During the ensuing discussion, delegates highlighted various policy issues and ideas for how the UN system might address water issues in the future.
On policy matters, speakers highlighted the interlinkages between water management, land degradation, biodiversity loss, and climate change. Several referred to greater coordination and the water-energy-food nexus. They also noted the need for cross sectoral approaches, including implementation of the Paris Agreement, the Sendai Framework and the GBF.
On the UN’s response to WASH, some speakers urged the appointment of a UN special envoy on water. Several suggested an “inter-COP” process on water.
Other topics raised included technology transfer, financing, climate-smart agriculture, nature-based solutions, and innovative approaches such as desalinization using renewable energy sources.
The US announced an initiative to support countries in climate adaptation related to food and water security, and early warning systems. SLOVENIA highlighted its voluntary commitment to improve ecosystem restoration and management in the UNESCO Mura River Biosphere Reserve, aimed at water management and flood protection.
Water for Cooperation: This dialogue was informed by a concept paper (A/CONF.240/2023/7), and co-chaired by Serigne Mbaye Thiam, Minister of Water and Sanitation, Senegal, and Christian Frutiger, State Secretary, Federal Department of Foreign Affairs, Switzerland. Co-Chair Thiam referred to the Transboundary Water Cooperation Coalition as an important signal of progress.
Rola Dashti, Executive Secretary, UN Economic and Social Commission for Western Asia, moderated the panel discussions. In the first panel, Tran Hong Ha, Deputy Prime Minister, Viet Nam, offered experiences from the legal framework in the Mekong River basin that delivers environmental benefits and protects livelihoods and lives.
Olga Algayerova, Executive Secretary, UNECE, called on all UN Member States who have not yet acceded to the Water Convention to do so, applauding Nigeria for its recent accession. She outlined various benefits, including: provision of a sound and flexible legal framework to support development and policy integration; capacity building opportunities to mobilize financial resources; and prevention of water-related conflicts.
Daouda Samba Sow, Secretary General, Gambia River Basin Development Organization, highlighted his organization’s role in achieving successful cooperation with neighboring countries.
Danilo Türk, President, Club de Madrid, said that 153 UN Member States share transboundary waters. He stressed the value of creating effective legal frameworks and that water cooperation also strengthens peace and security.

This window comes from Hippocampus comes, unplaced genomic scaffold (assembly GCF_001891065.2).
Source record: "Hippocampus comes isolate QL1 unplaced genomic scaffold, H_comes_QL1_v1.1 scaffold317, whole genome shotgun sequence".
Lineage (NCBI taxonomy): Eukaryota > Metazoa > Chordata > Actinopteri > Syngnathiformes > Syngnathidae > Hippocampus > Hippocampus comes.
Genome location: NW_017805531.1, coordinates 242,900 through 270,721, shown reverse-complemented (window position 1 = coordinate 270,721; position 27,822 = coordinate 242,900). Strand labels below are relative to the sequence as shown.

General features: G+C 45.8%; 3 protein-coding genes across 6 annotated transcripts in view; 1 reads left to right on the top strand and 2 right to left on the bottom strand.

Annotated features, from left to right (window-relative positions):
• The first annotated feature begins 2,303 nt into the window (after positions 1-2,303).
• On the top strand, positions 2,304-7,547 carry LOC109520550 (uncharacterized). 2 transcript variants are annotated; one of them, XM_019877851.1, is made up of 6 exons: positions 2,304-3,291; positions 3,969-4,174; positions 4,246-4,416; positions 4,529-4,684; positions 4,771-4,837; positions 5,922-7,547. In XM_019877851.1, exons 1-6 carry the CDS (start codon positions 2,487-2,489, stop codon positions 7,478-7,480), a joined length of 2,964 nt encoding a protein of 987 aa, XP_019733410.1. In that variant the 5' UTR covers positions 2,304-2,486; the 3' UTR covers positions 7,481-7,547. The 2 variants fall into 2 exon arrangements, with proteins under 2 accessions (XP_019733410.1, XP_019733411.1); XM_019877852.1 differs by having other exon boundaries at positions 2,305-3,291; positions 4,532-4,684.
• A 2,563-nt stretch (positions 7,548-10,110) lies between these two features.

During the ensuing discussion, Iraqi President Abdul Latif Rashid spoke about the management of the Tigris and Euphrates rivers. Highlighting the importance of cooperation with upstream countries, he called for countries to adhere to the 1997 Convention on the Law of the Non-Navigational Uses of International Watercourses and the Water Convention. One participant stated that transboundary cooperation is beneficial for upstream countries and others urged joining the Water Convention. Member States exchanged actions taken to raise awareness and catalyze collaboration; heard strong calls for the inclusion of all stakeholders, especially youth; and underscored the value of science for effective cooperation.
In the second panel, Hasan Nasir Jamy, Federal Secretary, Ministry of Water Resources of Pakistan, presented successful transboundary cooperation, highlighting national policies to ensure IWRM.
Ahmet Mete Saatçi, Board of Governors of the World Water Council, noted that transboundary cooperation changes with place and time. He named drivers for success, including political will, mutual benefit sharing, stability, and trust.
Norbert Totschnig, Federal Minister for Agriculture, Forestry, Regions and Water, Austria, described building a mutually-beneficial environment, including engaging civil society and supporting individual commitments needed for transformation, especially by youth.
Maria Gwynn, University of Bonn, said South America provides an example of successful transboundary water cooperation.
During the ensuing discussion, the World Bank spoke about establishing a global facility for water cooperation. Member States underscored the value of joint studies in building relationships for transboundary cooperation. They also discussed hydropower as a viable source of renewable energy to deliver shared benefits, as well as the need for additional financial resources to unlock the potential for increased cooperation.
In The Corridors
After Wednesday’s “initial splash,” delegates resurfaced to reality. By some accounts, many seem to be affected by “the bends,” repeating very similar statements made in other fora—even in sessions of the current conference. Some delegates remarked that while a lot of commitments have been made, advancement in achieving SDG 6 will require more holistic approaches. One delegate noted that even if there has been progress in some countries, the divide between the haves and have-nots is growing and causing a drag on global progress on the goal.
In spite of some misgivings, the calls for creating an intergovernmental structure for water and sanitation, as well as recommendations for a special envoy for water, received a lot of support. Some delegates added that it’s about time water has its own flagship, drawing comparison with processes on climate change, biodiversity, and disaster risk reduction. Supporters of a special envoy said it would give WASH an adequate—and needed—vessel to navigate along with the other big topics in the UN system.
As the second day ended, participants seemed to feel there was still great energy in the meeting to swim to the surface and deliver a robust Water Action Agenda. But with waters still murky and tides still uncertain, it remains to be seen if the right course has been set.
The Earth Negotiations Bulletin summary and analysis of the UN 2023 Water Conference will be available on Monday, 27 March 2023, here.